As I argue in my 2022 article Tail Hedging Strategies Are Struggling During the 2022 Bear Market, Universa’s fund’s post-Covid performance–following it’s alleged 3,000% return from Feb-March 2020 during ‘peak Covid’ (from the hedge portion of the fund, not the entire fund)– has been abysmal. A year and a half after my article, tail hedging continues to be a loser as volatility remains low. Even the recent conflict between Iran and Israel, despite the spectre of another World War, resulted in a muted volatility reaction, and stocks quickly recovered. In Taleb’s defense, this is how it’s supposed to be–that is to say–tail hedging is expected to pay off infrequently, but big when it does.

However, as per my article, tail hedging likely fared poorly during the 2022 bear market due to the failure of volatility to spike much despite large declines in the S&P 500. This meant investors in 2022 using a barbell approach lost money twice: first from the nominal decline of the stock market and then from the hedge itself also failing. It’s like paying for fire insurance and your home burns down, but the insurance company refuses to pay because the damage was not severe enough. Gee, thanks!

During the late ’90s and early 2000s, volatility as indicated by the CBOE Vix index above, was elevated but did not spike much. Even 911 only saw volatility double, from 20 to 40. By comparison, the failure of Lehman Brothers and Covid saw volatility more than quadruple from its local minimum. This is the worst possible condition for tail hedging because the high background volatility makes out-of-money put options more expensive and reduces the explosiveness of such puts, unlike the persistently low volatility from 2004-2006 leading up to the 2007-2008 crisis, which was more like a compressed coil or spring that had been released. After 2008 until 2020 there were many notable spikes, but zero spikes after Covid, except for occasional blip:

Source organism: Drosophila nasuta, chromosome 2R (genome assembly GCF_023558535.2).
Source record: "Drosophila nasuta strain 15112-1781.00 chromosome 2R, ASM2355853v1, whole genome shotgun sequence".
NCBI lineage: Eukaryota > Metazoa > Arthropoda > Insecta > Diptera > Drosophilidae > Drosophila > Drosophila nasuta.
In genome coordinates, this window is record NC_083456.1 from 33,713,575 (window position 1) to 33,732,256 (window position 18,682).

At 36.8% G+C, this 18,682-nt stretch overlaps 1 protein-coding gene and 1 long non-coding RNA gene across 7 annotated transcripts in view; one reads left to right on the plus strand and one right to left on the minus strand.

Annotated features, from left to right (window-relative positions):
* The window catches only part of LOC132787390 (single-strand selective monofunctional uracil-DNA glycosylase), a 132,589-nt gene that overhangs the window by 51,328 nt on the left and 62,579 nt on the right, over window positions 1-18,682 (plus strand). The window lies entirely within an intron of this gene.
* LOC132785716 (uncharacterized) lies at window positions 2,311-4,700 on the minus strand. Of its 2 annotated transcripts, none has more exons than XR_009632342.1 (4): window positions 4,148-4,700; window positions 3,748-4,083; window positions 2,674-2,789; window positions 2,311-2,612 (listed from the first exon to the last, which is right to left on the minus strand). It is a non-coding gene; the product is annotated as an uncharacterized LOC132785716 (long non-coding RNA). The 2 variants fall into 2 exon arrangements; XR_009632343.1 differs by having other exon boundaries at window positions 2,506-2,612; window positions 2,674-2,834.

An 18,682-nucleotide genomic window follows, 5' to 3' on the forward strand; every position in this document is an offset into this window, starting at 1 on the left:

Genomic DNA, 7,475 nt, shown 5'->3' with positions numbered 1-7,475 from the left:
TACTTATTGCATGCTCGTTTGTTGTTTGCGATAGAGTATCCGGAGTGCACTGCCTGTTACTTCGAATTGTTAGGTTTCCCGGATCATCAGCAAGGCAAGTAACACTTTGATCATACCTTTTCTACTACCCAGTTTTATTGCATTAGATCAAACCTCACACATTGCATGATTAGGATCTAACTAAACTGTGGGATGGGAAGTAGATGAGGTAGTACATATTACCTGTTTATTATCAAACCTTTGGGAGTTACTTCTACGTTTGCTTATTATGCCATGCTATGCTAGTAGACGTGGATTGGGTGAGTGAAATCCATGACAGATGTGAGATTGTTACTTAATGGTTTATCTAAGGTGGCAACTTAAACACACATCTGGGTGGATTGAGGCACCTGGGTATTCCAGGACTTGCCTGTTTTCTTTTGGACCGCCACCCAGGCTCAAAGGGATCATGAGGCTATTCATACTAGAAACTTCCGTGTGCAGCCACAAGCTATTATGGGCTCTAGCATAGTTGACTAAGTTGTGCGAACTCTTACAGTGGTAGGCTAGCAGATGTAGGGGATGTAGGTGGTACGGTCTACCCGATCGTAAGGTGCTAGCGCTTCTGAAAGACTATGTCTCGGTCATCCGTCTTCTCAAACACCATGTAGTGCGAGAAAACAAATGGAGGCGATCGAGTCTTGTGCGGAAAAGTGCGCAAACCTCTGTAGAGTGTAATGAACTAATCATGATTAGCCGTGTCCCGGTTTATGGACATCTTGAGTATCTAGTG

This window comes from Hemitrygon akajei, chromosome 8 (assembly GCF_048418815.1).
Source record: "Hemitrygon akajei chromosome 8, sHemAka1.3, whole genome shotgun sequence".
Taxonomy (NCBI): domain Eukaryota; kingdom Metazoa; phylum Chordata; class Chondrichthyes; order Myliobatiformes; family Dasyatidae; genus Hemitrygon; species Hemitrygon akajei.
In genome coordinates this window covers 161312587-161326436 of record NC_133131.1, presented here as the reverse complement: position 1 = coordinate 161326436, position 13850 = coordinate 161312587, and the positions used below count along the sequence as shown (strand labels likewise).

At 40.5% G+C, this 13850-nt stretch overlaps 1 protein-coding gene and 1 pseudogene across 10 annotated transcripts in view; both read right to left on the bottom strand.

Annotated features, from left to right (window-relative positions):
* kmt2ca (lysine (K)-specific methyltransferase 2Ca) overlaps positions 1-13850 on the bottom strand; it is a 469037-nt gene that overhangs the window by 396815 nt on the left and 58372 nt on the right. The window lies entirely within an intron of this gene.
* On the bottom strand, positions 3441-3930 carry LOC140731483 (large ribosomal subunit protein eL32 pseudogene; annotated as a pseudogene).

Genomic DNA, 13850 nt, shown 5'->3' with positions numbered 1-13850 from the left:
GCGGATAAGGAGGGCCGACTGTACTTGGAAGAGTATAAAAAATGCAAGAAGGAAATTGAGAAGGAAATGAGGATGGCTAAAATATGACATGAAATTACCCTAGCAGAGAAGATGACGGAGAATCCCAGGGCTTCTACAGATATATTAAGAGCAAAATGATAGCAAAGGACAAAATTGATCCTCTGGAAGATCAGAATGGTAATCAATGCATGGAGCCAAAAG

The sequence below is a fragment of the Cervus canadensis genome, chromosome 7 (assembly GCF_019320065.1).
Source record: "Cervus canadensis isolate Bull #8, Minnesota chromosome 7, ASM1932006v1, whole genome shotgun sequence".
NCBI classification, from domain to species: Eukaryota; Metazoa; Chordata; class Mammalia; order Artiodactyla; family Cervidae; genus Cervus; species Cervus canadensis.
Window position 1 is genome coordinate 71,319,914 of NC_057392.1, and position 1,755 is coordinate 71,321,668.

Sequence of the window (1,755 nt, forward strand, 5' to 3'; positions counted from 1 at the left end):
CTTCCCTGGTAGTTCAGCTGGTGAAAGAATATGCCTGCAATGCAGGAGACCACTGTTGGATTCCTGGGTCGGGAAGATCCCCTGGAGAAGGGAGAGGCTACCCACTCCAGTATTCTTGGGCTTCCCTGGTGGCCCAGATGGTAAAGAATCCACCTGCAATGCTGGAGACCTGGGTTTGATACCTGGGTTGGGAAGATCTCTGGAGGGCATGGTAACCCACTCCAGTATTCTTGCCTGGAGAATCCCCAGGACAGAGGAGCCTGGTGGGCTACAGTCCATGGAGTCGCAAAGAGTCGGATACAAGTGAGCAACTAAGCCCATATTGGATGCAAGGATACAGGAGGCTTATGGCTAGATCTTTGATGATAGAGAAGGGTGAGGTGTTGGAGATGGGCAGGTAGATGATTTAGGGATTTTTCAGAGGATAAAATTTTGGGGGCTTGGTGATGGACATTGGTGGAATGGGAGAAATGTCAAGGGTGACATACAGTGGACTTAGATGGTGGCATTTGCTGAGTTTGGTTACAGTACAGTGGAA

So in the subsequent four years after Covid, Universa likely incurred a 25-30% accumulated lag relative to ‘buy and hold’ of the S&P 500 due to the cost of continuously rolling losing tail hedging positions. This is because such hedges, as per the methodology disclosed by Taleb of buying out-of-money puts that expire in 60-70 days, MUST be rolled over monthly, NOT yearly. It’s misleading when Universa’s sales pitch says it only needs to allocate 1-2% of capital to the barbell hedge portion (it’s not only Universa but I have seen many sources espouse this “1-2%” claim). It’s only 1-2% at any given time, but this needs to be rolled over monthly. The math works out to anywhere between a 8-12% annual loss, which is roughly a 25-30% loss or lag compounded over 4 years compared to unhedged buy and hold of the S&P 500. Ouch…way worse than the often touted 1-2%. This shows the dangers of falling for slick sales pitches and media hype about tail hedging.

This can also explain why the first fund closed. Who wants to underperform the S&P 500 by 30-40%+ waiting for a black swan that may never happen, and even if it does, it may still not be good enough to negate the years of accumulated underperformance. Maybe tail hedging isn’t necessary. History and evidence shows that attempts at market timing or beating the market are unsuccessful.